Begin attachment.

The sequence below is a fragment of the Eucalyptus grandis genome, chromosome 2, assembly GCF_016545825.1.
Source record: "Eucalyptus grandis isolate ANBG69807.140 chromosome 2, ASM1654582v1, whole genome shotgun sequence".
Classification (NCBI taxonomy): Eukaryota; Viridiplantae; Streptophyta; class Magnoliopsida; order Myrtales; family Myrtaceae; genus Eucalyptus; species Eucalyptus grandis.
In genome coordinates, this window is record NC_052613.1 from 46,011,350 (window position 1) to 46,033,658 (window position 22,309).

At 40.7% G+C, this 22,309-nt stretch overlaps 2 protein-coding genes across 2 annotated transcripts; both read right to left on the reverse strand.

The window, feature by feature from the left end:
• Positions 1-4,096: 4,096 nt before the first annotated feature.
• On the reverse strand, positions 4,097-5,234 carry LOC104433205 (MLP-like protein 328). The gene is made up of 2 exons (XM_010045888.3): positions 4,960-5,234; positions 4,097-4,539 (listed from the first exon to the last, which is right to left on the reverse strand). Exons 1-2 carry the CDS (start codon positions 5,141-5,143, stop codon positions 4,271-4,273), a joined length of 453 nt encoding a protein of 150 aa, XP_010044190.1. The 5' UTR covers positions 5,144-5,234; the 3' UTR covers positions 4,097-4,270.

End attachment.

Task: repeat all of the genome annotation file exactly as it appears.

The sequence below is a fragment of the Eucalyptus grandis genome, chromosome 2, assembly GCF_016545825.1.
Source record: "Eucalyptus grandis isolate ANBG69807.140 chromosome 2, ASM1654582v1, whole genome shotgun sequence".
Classification (NCBI taxonomy): Eukaryota; Viridiplantae; Streptophyta; class Magnoliopsida; order Myrtales; family Myrtaceae; genus Eucalyptus; species Eucalyptus grandis.
In genome coordinates, this window is record NC_052613.1 from 46,011,350 (window position 1) to 46,033,658 (window position 22,309).

At 40.7% G+C, this 22,309-nt stretch overlaps 2 protein-coding genes across 2 annotated transcripts; both read right to left on the reverse strand.

The window, feature by feature from the left end:
• Positions 1-4,096: 4,096 nt before the first annotated feature.
• On the reverse strand, positions 4,097-5,234 carry LOC104433205 (MLP-like protein 328). The gene is made up of 2 exons (XM_010045888.3): positions 4,960-5,234; positions 4,097-4,539 (listed from the first exon to the last, which is right to left on the reverse strand). Exons 1-2 carry the CDS (start codon positions 5,141-5,143, stop codon positions 4,271-4,273), a joined length of 453 nt encoding a protein of 150 aa, XP_010044190.1. The 5' UTR covers positions 5,144-5,234; the 3' UTR covers positions 4,097-4,270.